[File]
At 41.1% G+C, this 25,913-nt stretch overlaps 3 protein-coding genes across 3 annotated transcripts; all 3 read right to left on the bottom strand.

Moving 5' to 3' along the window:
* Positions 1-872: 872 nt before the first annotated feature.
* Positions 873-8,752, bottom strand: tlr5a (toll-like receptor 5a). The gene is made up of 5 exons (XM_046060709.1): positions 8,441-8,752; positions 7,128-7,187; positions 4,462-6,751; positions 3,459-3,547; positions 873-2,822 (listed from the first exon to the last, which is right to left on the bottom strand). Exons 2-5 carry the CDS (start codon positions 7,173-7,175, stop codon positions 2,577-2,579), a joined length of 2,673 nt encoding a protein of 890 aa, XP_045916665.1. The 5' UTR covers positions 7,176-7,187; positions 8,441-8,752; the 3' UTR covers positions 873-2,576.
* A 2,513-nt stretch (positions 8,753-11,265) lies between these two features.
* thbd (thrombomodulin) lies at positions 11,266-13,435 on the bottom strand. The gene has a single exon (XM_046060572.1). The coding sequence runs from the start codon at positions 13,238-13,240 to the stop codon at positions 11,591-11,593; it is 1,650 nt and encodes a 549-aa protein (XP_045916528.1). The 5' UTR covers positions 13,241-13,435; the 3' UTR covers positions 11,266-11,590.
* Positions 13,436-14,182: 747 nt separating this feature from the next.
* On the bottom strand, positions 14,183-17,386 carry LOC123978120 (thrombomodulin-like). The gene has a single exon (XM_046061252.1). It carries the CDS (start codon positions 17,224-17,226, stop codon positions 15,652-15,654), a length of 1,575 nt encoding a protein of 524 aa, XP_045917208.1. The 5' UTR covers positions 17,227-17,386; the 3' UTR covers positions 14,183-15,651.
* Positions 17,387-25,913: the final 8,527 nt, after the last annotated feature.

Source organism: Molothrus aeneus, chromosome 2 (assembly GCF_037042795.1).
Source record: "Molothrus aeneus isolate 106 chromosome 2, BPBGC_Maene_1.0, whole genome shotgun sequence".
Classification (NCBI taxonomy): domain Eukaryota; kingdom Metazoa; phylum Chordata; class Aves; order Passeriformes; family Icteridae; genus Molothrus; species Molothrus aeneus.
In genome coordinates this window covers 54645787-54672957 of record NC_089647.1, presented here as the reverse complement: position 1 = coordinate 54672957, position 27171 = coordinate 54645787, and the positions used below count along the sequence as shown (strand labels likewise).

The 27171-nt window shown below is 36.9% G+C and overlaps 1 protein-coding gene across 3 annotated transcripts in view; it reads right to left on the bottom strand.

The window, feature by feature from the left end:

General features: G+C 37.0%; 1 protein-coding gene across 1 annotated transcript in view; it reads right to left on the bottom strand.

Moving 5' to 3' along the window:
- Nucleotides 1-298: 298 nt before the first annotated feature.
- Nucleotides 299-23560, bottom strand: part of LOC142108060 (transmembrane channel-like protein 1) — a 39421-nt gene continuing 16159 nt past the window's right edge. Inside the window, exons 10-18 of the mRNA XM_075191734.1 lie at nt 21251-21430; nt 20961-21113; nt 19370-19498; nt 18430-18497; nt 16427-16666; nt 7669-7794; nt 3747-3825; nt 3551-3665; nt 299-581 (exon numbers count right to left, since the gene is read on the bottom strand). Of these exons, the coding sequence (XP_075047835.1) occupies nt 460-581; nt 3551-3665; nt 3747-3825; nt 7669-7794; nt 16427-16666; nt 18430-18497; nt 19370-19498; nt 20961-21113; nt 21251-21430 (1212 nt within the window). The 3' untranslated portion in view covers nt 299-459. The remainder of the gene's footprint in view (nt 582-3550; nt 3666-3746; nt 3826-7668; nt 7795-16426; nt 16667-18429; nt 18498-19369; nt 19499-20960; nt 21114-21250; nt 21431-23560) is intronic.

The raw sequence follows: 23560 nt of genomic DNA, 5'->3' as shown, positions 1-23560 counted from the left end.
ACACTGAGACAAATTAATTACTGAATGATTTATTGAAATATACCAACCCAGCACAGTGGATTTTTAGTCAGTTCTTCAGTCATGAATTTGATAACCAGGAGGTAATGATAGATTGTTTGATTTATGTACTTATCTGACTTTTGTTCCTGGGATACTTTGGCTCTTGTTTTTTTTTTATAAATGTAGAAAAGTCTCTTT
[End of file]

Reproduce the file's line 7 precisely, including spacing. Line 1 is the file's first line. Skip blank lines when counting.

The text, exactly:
* Positions 13,436-14,182: 747 nt separating this feature from the next.